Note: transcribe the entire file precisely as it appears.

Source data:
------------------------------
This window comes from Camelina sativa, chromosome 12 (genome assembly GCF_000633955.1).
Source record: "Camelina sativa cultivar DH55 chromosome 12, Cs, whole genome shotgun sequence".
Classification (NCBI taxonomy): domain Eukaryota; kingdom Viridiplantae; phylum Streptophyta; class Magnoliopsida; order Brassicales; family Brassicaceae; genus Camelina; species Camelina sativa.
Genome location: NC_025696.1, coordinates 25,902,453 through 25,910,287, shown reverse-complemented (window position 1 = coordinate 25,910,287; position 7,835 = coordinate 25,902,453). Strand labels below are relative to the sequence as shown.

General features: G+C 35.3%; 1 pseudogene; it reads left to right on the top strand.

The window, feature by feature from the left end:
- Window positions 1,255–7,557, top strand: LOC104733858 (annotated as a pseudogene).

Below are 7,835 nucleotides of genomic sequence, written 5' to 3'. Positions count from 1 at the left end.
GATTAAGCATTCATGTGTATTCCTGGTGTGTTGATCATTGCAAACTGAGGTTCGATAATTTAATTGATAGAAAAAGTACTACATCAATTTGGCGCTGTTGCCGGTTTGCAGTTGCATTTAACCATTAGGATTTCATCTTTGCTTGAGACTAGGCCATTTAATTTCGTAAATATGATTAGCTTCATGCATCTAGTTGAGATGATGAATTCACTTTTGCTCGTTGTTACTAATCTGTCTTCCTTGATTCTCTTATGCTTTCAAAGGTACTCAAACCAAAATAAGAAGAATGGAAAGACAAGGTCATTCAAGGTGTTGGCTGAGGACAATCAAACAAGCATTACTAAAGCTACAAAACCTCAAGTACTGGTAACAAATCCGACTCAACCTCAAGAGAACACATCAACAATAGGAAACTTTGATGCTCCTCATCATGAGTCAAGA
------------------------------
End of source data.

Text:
This window comes from Camelina sativa, chromosome 12 (genome assembly GCF_000633955.1).
Source record: "Camelina sativa cultivar DH55 chromosome 12, Cs, whole genome shotgun sequence".
Classification (NCBI taxonomy): domain Eukaryota; kingdom Viridiplantae; phylum Streptophyta; class Magnoliopsida; order Brassicales; family Brassicaceae; genus Camelina; species Camelina sativa.
Genome location: NC_025696.1, coordinates 25,902,453 through 25,910,287, shown reverse-complemented (window position 1 = coordinate 25,910,287; position 7,835 = coordinate 25,902,453). Strand labels below are relative to the sequence as shown.

General features: G+C 35.3%; 1 pseudogene; it reads left to right on the top strand.

The window, feature by feature from the left end:
- Window positions 1,255–7,557, top strand: LOC104733858 (annotated as a pseudogene).

Below are 7,835 nucleotides of genomic sequence, written 5' to 3'. Positions count from 1 at the left end.
GATTAAGCATTCATGTGTATTCCTGGTGTGTTGATCATTGCAAACTGAGGTTCGATAATTTAATTGATAGAAAAAGTACTACATCAATTTGGCGCTGTTGCCGGTTTGCAGTTGCATTTAACCATTAGGATTTCATCTTTGCTTGAGACTAGGCCATTTAATTTCGTAAATATGATTAGCTTCATGCATCTAGTTGAGATGATGAATTCACTTTTGCTCGTTGTTACTAATCTGTCTTCCTTGATTCTCTTATGCTTTCAAAGGTACTCAAACCAAAATAAGAAGAATGGAAAGACAAGGTCATTCAAGGTGTTGGCTGAGGACAATCAAACAAGCATTACTAAAGCTACAAAACCTCAAGTACTGGTAACAAATCCGACTCAACCTCAAGAGAACACATCAACAATAGGAAACTTTGATGCTCCTCATCATGAGTCAAGA